And, being in The Bachelor is not the way to find a marital partner. It’s a game, it’s entertainment, and everybody knows it. Finding love will be a bonus, no matter how short or long it will last.

  2. I know the primary focus of this piece is on holding your wife above all others–as it should be in marriage–and the damage a man can do to his wife when he makes bad choices about connecting emotionally with another woman. While you speak about the damage to the wife’s self esteem, etc, pease don’t forget about the unintended consequences of that type of attention on the “other woman” who is receiving the misplaced emotional connection. Her self esteem could also take a hit when sorting out the confusion of what is coming her way spiritually and emotionally. She is often the one left out of the equation of support. We are all human and we all need to be part of a community of support.

  3. This is so true. In my first marriage I fell in line behind drinking, darts, work, and thing else he wanted to do. I am now so thankful to my second husband as I am first in his eyes. He is always there for me. Not that we haven’t had ups and downs but I know we are both all in!

  4. I do share and vote for the 2 lines that Sarah has so eloquently … nailed it!
    I am such a woman… just found out that my husband is onto another affair.. we are separated but he is in ‘dating’ mode. I am wife #4, we separated on his affair and now another in just 3yrs… It is absolutely true, that if I ever felt threatened by ‘other women’ in is his life.. it was my fault even though he has a history of affairs.. I turned into a ‘crazy wife’ bcse I knew others were more important than me and to that he justified the affiar as ‘retaliation’ to my craziness. Unfortunately, he still doesnt ‘get it’, that yes albeit separated, we are married and he is in/doing/ another affair.

  5. Thanks for reminding us of this high standard, Gary. A man with a wandering eye does almost unimaginable damage to a woman’s self esteem and security. And this type of man is also likely to blame *her* for being jealous and/or “needy.”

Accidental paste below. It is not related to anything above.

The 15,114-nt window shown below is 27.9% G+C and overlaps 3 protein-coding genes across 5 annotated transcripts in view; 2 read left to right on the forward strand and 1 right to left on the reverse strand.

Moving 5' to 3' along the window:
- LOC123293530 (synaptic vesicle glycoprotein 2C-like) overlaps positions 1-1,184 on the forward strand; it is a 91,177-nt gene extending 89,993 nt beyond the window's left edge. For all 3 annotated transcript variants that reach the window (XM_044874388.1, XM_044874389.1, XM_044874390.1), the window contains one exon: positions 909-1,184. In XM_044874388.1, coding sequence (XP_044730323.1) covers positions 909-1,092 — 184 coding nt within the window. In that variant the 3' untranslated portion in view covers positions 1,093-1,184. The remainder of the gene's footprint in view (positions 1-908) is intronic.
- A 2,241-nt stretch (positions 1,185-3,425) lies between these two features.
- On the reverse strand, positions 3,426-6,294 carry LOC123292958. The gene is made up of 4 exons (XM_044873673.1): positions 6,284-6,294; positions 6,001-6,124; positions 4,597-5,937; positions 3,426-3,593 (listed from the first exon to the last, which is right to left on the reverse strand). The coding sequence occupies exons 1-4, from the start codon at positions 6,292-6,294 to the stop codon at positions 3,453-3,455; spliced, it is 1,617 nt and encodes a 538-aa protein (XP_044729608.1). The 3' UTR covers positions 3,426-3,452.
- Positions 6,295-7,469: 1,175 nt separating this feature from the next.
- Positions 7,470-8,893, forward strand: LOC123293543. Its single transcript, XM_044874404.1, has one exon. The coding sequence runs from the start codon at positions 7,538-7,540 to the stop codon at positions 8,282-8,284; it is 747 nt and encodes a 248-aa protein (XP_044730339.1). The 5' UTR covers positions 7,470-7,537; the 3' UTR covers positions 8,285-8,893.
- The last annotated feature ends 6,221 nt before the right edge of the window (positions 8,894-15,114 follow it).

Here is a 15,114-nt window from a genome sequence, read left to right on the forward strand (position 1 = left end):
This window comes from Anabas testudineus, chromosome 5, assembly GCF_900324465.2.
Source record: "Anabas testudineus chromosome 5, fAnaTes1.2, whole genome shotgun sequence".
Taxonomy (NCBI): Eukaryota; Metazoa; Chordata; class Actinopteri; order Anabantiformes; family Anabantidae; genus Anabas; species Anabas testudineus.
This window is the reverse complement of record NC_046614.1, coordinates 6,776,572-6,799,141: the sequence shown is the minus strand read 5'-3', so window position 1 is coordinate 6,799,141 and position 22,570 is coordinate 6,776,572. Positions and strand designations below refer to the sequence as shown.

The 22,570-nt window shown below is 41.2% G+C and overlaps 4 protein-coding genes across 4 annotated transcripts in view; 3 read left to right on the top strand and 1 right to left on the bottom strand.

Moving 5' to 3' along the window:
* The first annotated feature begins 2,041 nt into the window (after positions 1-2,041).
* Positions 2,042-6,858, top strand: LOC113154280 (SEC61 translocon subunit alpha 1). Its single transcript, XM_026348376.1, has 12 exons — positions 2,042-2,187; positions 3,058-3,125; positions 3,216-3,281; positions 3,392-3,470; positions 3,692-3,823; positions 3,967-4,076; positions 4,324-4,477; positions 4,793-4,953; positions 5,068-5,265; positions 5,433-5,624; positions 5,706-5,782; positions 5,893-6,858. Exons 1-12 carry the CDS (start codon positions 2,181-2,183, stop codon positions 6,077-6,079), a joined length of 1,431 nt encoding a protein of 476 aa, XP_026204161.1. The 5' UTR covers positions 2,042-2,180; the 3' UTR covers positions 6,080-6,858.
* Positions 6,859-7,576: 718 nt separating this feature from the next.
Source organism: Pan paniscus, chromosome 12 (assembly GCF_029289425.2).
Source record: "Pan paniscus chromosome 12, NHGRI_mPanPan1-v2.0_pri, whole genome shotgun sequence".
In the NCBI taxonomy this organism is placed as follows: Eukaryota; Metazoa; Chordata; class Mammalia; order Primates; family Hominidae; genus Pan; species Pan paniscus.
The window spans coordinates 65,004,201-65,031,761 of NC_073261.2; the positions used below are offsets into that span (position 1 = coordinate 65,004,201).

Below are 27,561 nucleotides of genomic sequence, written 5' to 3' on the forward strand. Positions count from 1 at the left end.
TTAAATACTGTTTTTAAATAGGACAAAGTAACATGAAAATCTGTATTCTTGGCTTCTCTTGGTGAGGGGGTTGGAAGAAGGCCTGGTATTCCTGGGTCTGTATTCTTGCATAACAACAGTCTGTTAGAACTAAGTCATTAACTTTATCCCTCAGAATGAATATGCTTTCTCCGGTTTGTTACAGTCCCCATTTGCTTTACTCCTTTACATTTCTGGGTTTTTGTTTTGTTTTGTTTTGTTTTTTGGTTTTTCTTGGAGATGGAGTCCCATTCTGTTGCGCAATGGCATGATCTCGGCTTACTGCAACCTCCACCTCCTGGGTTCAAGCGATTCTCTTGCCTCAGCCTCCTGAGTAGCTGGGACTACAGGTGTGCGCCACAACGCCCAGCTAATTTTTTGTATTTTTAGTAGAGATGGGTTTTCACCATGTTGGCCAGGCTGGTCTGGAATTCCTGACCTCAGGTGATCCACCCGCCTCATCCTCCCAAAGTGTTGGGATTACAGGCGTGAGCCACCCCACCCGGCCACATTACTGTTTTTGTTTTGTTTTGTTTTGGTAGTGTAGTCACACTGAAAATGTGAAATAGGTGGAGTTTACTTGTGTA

The only true healing for these deep and painful wounds is found in Jesus, whose heart is only and ever drawn to me, jealous for me, captivated by me. What joy to bask in His love and acceptance, the True Lover of My Soul!

    Jesus, give men hearts that are drawn to their wives. Give women the tenderness to woo them and the desire to meet their passionate needs. Heal the wounds of insecurity and allow both men and women to understand the gift of their exclusive love for each other.

    • I vote we make these two lines part of the official post: “A man with a wandering eye does almost unimaginable damage to a woman’s self esteem and security. And this type of man is also likely to blame *her* for being jealous and/or “needy.”

      And for wives suffering with that, you offer exactly the right prescription. Thanks for sharing Sarah.

  6. Thanks Gary for this word. I pray for forgiveness for the times I have failed like the bachelor! I am missing the soul fulfillment marriage should provide as a consequence. Jesus heal me. Heal our marriage!

    • James, you’re on the right road, spiritually speaking, when you recognize you’re missing fulfillment first and foremost because of your lack of exclusive focus, instead of blaming your wife for something she lacks. God builds great things on the foundation of humility. Praying for you.